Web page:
By Youness Abeddour
By Youness Abeddour
Fez – Tourism is one of the fastest and largest growing sectors of the Moroccan economy. Therefore, tourism contributes largely in the development of the country. It is this reason that motivates Morocco to diversify the forms of Tourism to meet the different needs of the tourist. Religious tourism is one of the very aspects of tourism that has been well-taken care of in Morocco. Thus, this article will be on Religious Tourism focusing on Sufi-Tourism in Morocco and how it impacts tourism sector. To begin with, Religious Tourism can be understood as a ‘mission of faith,’ a religiously or spiritually motivated travel to explore religious locations such as tombs of saints, great scholars and righteous people.
The definition of Sufism
Sufism, as defined by Sufi people, is a spiritual journey to discovering one’s inner Self which leads to knowing God, arguing that when you know yourself you know the Creator. According to Faouzi Skali, “knowing oneself is divine knowledge,” he adds that “we have to go through these different steps by having a wider and a larger awareness of what we are, really, in the reality.” Sufism allows for the expression of spirituality; it is a process that makes one “learn how to follow this very deep path inside ourselves.“ Its main focus is to bring individuals closer to God to embrace his presence in the everyday life.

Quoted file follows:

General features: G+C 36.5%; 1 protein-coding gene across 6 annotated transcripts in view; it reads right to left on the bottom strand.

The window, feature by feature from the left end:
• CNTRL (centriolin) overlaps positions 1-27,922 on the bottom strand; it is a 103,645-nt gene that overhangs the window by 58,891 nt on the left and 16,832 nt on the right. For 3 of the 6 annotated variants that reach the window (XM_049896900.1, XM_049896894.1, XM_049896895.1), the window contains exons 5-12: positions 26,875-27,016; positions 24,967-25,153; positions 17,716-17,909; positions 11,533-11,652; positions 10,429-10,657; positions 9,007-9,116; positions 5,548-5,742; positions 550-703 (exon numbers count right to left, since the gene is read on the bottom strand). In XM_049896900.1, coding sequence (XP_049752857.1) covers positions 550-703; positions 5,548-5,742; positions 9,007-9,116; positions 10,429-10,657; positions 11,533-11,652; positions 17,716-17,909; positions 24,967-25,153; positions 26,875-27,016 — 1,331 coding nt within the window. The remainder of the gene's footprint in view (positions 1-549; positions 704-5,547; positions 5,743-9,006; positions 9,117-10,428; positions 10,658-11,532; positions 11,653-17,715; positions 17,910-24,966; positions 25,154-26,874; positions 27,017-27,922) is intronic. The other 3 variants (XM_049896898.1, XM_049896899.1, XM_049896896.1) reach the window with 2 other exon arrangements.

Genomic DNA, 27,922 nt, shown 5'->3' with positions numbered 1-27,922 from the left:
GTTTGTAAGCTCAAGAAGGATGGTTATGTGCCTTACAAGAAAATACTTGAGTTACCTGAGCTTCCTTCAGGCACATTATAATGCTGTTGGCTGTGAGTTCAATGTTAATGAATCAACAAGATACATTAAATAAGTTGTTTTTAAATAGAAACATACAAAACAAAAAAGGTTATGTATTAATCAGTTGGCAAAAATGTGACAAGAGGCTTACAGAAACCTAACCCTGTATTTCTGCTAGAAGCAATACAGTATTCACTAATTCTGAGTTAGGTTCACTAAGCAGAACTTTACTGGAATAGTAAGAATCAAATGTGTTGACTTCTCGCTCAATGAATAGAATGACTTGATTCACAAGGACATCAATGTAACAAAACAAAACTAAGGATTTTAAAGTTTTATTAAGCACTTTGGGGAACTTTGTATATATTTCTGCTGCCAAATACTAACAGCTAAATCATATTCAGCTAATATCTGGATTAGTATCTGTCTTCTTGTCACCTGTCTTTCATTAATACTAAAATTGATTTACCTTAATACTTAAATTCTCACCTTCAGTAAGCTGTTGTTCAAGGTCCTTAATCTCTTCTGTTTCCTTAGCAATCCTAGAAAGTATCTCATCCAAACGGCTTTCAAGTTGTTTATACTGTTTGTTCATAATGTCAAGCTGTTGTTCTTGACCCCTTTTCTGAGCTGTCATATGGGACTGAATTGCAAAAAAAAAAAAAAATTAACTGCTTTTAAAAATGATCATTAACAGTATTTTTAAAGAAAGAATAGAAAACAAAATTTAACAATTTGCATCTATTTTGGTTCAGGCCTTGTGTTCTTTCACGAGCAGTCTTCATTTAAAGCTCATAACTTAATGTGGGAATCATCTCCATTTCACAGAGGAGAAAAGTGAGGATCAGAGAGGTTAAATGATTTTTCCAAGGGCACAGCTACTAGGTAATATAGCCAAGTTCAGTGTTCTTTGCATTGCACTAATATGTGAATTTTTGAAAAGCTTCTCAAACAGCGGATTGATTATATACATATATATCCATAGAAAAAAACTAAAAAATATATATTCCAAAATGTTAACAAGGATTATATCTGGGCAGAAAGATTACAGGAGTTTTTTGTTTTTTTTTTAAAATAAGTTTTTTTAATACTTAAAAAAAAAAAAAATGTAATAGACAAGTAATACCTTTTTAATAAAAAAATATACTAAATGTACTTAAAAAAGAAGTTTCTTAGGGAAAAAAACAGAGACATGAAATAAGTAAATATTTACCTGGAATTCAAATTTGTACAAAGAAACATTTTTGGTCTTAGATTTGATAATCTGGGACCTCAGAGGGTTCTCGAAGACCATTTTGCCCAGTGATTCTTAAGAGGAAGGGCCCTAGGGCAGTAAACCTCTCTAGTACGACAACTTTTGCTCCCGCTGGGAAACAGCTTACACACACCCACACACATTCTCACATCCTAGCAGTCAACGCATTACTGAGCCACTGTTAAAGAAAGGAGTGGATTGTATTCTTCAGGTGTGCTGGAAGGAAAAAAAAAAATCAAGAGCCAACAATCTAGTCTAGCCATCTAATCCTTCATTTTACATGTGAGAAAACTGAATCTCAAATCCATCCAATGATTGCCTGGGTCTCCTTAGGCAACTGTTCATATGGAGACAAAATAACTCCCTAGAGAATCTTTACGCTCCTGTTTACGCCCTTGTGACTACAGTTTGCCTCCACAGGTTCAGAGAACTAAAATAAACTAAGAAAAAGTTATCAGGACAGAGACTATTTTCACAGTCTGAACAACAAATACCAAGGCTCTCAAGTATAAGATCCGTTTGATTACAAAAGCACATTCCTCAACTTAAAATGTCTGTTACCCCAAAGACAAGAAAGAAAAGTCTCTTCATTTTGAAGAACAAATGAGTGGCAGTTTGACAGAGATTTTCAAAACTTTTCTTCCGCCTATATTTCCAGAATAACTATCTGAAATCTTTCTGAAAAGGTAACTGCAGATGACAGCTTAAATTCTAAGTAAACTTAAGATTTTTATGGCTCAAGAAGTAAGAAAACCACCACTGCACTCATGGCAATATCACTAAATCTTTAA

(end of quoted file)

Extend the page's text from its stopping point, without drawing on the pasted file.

Hamid Mahmoud Ali Ismail in his enlightening book Hada howa Nour: lamaHat ‘an tassawof (This is the Light: Hints on Sufism) defines Sufism as follows:
Sufism is a spiritual message and a religious thought and a disciplinary process, its pillar is purifying the heart from life’s materialism and impurities, and its essence is connecting the human with the great Creator.(My translation)